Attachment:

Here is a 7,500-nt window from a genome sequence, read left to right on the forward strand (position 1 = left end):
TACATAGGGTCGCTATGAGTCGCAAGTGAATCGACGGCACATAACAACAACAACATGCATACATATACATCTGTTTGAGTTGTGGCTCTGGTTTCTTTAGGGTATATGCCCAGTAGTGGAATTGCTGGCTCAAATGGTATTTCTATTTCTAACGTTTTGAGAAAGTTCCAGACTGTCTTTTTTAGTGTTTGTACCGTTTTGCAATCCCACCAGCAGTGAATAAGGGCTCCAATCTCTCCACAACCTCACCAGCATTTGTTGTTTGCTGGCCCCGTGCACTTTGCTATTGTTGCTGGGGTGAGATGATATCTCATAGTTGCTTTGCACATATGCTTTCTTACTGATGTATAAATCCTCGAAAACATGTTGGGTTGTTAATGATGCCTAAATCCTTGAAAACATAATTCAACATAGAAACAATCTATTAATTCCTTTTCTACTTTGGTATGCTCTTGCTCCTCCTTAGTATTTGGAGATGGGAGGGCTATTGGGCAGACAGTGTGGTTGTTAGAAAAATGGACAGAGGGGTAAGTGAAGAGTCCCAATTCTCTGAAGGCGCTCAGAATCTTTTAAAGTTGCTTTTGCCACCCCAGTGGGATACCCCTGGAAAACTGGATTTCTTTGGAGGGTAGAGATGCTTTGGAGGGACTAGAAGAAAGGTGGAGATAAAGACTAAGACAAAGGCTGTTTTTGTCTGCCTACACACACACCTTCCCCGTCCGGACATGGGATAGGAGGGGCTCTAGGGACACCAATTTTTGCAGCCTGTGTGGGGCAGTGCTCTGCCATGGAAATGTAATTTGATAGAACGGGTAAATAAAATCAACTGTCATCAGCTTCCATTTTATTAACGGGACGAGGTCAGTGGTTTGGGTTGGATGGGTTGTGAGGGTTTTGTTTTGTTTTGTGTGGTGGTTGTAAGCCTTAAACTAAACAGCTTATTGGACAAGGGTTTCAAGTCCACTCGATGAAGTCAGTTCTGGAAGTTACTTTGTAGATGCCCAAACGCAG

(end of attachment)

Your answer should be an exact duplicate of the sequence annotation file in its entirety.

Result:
Here is a 7,500-nt window from a genome sequence, read left to right on the forward strand (position 1 = left end):
TACATAGGGTCGCTATGAGTCGCAAGTGAATCGACGGCACATAACAACAACAACATGCATACATATACATCTGTTTGAGTTGTGGCTCTGGTTTCTTTAGGGTATATGCCCAGTAGTGGAATTGCTGGCTCAAATGGTATTTCTATTTCTAACGTTTTGAGAAAGTTCCAGACTGTCTTTTTTAGTGTTTGTACCGTTTTGCAATCCCACCAGCAGTGAATAAGGGCTCCAATCTCTCCACAACCTCACCAGCATTTGTTGTTTGCTGGCCCCGTGCACTTTGCTATTGTTGCTGGGGTGAGATGATATCTCATAGTTGCTTTGCACATATGCTTTCTTACTGATGTATAAATCCTCGAAAACATGTTGGGTTGTTAATGATGCCTAAATCCTTGAAAACATAATTCAACATAGAAACAATCTATTAATTCCTTTTCTACTTTGGTATGCTCTTGCTCCTCCTTAGTATTTGGAGATGGGAGGGCTATTGGGCAGACAGTGTGGTTGTTAGAAAAATGGACAGAGGGGTAAGTGAAGAGTCCCAATTCTCTGAAGGCGCTCAGAATCTTTTAAAGTTGCTTTTGCCACCCCAGTGGGATACCCCTGGAAAACTGGATTTCTTTGGAGGGTAGAGATGCTTTGGAGGGACTAGAAGAAAGGTGGAGATAAAGACTAAGACAAAGGCTGTTTTTGTCTGCCTACACACACACCTTCCCCGTCCGGACATGGGATAGGAGGGGCTCTAGGGACACCAATTTTTGCAGCCTGTGTGGGGCAGTGCTCTGCCATGGAAATGTAATTTGATAGAACGGGTAAATAAAATCAACTGTCATCAGCTTCCATTTTATTAACGGGACGAGGTCAGTGGTTTGGGTTGGATGGGTTGTGAGGGTTTTGTTTTGTTTTGTGTGGTGGTTGTAAGCCTTAAACTAAACAGCTTATTGGACAAGGGTTTCAAGTCCACTCGATGAAGTCAGTTCTGGAAGTTACTTTGTAGATGCCCAAACGCAG